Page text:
If a friend from college said he planned on hitchhiking across the country after graduation, you might not think much of it. Chances are the thought has crossed your mind a time or two as well. But if your 66-year-old grandfather said he wanted to hitchhike from Baltimore to San Francisco, you’d think he was crazy.
Yet that’s exactly what legendary film director John Waters did a few years back. Tales from his journey appear in Carsick, which comes out in paperback on May 19. Waters will be performing at BergenPAC in Englewood on Sunday, April 12 with his spoken word show. The event is billed as “An Evening with John Waters” but it’s actually the “This Filthy World: Filthier and Dirtier” show that he has been doing for years with new content, as the show is continuously updated.
“I use the word ‘filth’ in more of a punk way than in an obscene way,” explained Waters. “Nobody ever gets mad about what I say anymore. Times have changed. I think when you come to hear me speak you want me to take you into a world you might feel uncomfortable in real life, but, with me as your guide, you feel safe.”
Waters has been guiding people into worlds they never imagined since the 1960s. His first film was Hag in a Black Leather Jacket, shot in 1964. His next film introduced the world to Divine and Mink Stole, a pair of actors that helped Waters become a cult celebrity and gain nicknames like The Prince of Puke, The Duke of Dirt, The Sultan of Sleaze, and numerous others.
Whether you know him from cult classics like Pink Flamingos or mainstream hits like Crybaby or Hairspray, his spoken word show is not to be missed.
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“I pride myself on being able to get along with everybody,” says Waters. “If you can make people laugh, they’ll always listen. Maybe they won’t change their mind but they’re not going to change my mind either. I’m against separatism and always hanging around people that are exactly as you are. I think doing that is a big mistake.”
Waters’ spoken word show is completely different from his best-selling books. He figures if you’ve read them you already know their stories and if you haven’t you should buy them to find out. His show focuses on topics such as his early negative artistic influences, his fascination with true crime, exploitation films, the extremes of the art world, and sexual deviancy. Each show adds stories straight from the news of the day to keep it current and different from before.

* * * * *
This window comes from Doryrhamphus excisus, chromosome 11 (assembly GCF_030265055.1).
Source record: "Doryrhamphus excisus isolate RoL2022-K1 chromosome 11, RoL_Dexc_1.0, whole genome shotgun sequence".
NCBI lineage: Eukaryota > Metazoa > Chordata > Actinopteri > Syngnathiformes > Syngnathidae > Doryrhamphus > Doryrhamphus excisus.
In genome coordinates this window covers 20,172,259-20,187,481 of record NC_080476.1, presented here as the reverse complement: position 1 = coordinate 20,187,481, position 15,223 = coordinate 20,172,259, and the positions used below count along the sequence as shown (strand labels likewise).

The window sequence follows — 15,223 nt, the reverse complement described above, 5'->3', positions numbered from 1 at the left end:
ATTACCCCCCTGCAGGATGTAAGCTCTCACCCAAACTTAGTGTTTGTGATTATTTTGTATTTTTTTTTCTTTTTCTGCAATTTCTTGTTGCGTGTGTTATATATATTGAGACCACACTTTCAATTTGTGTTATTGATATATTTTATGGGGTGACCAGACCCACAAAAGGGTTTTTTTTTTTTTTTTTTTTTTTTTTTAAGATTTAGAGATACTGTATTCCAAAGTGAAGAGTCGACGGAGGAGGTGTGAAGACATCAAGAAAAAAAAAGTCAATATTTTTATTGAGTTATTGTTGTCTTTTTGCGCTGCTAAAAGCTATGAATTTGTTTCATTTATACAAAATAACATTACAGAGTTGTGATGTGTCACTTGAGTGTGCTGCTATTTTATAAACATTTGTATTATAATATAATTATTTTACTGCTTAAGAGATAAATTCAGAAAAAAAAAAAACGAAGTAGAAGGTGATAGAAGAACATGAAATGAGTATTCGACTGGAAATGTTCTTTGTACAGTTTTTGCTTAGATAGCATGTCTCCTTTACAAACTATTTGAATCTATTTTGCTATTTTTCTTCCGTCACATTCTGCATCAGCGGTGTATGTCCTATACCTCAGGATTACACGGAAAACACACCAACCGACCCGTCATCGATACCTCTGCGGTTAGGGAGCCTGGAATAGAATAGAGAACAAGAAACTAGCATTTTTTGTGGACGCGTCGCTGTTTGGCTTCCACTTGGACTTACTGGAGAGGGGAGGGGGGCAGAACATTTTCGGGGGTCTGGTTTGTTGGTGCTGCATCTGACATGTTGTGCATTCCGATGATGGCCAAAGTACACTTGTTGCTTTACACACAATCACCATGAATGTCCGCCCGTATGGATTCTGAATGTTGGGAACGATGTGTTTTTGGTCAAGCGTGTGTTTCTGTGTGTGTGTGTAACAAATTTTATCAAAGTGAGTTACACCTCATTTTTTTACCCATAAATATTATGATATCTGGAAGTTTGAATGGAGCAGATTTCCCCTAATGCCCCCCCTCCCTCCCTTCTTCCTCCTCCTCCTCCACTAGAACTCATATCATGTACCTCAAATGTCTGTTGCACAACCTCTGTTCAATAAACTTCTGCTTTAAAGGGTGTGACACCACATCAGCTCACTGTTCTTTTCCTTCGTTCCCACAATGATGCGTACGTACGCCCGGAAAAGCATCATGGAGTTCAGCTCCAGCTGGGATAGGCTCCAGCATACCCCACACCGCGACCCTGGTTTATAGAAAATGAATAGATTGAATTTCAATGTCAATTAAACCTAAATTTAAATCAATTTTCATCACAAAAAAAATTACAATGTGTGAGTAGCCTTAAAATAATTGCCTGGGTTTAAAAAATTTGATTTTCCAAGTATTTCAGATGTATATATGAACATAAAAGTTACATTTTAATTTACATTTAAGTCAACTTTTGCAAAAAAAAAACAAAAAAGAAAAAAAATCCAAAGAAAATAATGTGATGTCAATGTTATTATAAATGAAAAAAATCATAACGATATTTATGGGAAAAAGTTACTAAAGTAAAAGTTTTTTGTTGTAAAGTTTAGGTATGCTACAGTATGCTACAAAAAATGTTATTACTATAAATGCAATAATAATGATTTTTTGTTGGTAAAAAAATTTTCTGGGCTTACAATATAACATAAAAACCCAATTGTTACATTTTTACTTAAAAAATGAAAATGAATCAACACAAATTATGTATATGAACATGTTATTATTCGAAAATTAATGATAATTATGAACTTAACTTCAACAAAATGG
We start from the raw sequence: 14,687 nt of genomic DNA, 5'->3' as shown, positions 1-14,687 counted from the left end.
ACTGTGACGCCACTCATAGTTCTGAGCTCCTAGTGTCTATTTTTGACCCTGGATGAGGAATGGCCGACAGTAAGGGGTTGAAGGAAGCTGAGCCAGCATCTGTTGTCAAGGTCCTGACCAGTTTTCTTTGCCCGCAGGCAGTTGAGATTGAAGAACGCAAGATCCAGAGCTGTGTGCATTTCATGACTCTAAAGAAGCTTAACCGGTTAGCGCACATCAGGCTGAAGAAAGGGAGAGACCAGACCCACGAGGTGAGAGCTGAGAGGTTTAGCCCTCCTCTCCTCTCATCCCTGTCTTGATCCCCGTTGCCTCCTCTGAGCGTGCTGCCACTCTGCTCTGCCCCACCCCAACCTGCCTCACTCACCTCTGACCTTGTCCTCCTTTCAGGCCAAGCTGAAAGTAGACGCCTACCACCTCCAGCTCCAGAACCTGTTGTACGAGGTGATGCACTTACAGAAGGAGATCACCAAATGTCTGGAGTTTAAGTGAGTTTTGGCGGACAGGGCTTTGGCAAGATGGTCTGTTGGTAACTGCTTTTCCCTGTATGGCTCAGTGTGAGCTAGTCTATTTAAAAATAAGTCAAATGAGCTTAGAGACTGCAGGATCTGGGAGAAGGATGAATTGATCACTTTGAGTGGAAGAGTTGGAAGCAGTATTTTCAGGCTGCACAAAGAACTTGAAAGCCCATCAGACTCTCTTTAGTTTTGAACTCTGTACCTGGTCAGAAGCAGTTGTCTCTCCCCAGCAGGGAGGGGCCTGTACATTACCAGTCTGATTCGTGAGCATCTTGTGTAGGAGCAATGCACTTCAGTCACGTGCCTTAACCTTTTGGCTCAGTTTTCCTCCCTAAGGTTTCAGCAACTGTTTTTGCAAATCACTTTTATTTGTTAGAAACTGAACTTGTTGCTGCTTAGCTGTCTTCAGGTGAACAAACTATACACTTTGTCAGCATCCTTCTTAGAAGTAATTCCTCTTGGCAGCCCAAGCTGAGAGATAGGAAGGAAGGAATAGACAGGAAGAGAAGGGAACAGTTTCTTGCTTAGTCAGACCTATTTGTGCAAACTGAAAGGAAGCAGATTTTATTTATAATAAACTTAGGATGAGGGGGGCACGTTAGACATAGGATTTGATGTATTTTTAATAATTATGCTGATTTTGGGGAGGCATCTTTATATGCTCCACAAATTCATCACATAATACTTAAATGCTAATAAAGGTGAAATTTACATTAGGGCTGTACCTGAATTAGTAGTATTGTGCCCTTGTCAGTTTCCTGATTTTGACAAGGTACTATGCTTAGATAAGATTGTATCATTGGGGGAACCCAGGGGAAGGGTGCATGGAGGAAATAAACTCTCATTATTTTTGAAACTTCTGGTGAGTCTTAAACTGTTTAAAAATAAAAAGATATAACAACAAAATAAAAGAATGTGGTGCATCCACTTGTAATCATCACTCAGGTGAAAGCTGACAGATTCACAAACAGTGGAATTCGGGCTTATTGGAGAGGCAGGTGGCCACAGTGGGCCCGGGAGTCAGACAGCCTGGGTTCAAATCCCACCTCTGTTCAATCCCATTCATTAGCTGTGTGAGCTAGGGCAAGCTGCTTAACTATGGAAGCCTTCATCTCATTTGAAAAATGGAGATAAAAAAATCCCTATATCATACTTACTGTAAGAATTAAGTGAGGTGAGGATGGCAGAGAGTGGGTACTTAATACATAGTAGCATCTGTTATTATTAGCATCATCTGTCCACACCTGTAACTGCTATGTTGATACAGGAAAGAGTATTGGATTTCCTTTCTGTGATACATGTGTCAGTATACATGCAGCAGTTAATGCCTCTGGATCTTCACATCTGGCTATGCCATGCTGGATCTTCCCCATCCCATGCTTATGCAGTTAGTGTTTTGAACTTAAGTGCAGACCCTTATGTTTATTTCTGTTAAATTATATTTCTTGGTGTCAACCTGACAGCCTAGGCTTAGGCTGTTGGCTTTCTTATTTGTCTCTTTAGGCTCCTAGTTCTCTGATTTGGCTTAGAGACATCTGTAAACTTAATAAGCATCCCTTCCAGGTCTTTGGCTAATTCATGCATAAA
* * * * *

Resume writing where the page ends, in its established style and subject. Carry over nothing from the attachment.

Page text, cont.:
“I am obsessed with the Boston Bomber’s wife — the one that died,” said Waters. “She was never charged. Did you know she has remarried and has had another child? I know people that don’t have a boyfriend and yet she does! That’s what fascinates me. She has a boyfriend? Another one already? I guess good for her; she didn’t waste any time.”
Due to the changing nature of the film industry in which even independent films cost several million to make these days and compete against generations raised solely on the short videos found on the Internet, Waters hasn’t made an original film in a decade since 2004’s A Dirty Shame (although a film version of This Filthy World was shot in 2006). Through his books, spoken word show, and appearances as an actor and voice actor in television and films, he has stayed in the public eye. He doesn’t bemoan the changes in the industry, noting that the industry has gone through changes like this time and time before.
“The way you watch TV is completely different and it’s never going to go back,” said Waters. “It’s like someone saying, ‘I only like silent films’ — it’s a stupid thing to say, it’s not going to go back. Every time I go to an art movie theater everyone is over fifty. They’re crowded sometimes and you can have a hit, but it’s old people. Young people think all entertainment should be free.
“To me, I always have a way to tell stories,” he added. “Doing my spoken word show or doing the books or movies or art shows, it’s all about telling stories. And they’re equally as much fun to me. It’s just a different form.”
Waters has not only had several best selling books, but his last (Carsick) was basically pitched in just one or two sentences. His publisher jumped at the concept of a 66-year-old celebrity hitchhiking across the country. Nothing more needed to be said. His assistants and the people close to him thought he was crazy, however.
“Everybody was so uptight that I was doing it that it started to make me nervous,” he admitted. “I was worried no one would pick me up. That was my worry. There were days when you’d stand out for ten hours and you can’t imagine how slowly those ten hours go. I would always repeat, ‘It only takes one car…’ because that’s true.